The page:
(Undated) -- The Iowa Department of Natural Resources is starting to get reports of swimmer's itch from natural lakes in north central and northwest Iowa. Daniel Kendal of the Iowa DNR says it's caused by parasitic flatworms. The flatworm eggs are transferred to water by bird droppings. The eggs hatch and infect snails, from which the free swimming form of the flatworm larvae emerges. In the absence of a suitable host, such as a bird, the parasite will attempt to penetrate the skin of humans, after which it quickly dies, causing an allergic reaction below the skin resulting in welts and itching. He says there may be more parasites in marshy areas, but water current can also move them into non-marshy spots of the water.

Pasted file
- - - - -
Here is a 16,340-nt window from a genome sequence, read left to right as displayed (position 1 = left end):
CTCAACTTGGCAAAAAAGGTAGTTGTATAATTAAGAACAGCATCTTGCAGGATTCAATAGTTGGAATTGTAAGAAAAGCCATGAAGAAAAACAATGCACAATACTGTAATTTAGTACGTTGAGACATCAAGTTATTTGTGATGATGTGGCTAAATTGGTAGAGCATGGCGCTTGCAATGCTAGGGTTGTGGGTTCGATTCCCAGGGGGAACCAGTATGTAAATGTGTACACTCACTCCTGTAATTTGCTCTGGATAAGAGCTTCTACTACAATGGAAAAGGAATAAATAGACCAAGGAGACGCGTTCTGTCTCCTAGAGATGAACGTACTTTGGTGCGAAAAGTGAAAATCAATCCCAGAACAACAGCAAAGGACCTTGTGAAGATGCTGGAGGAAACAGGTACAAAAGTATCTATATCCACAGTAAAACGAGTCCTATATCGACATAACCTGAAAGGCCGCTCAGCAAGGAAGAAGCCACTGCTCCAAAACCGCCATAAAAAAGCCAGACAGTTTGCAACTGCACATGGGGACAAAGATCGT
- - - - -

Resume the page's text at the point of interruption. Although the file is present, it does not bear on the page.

He says to avoid swimmers itch there are some steps to take.
First, if possible, avoid swimming in areas containing aquatic plants because marshy areas often contain snails, which are the parasite’s intermediate host. Swimmers can also reduce the amount of time in the water, avoid beaches that are being pounded by waves and dry off quickly when getting out of the lake.
The welts and itching caused by the parasitic little pest can last for several days to about a week and usually don't require a visit to the doctor. An antihistamine along with calamine lotion can be used to treat the affected areas.
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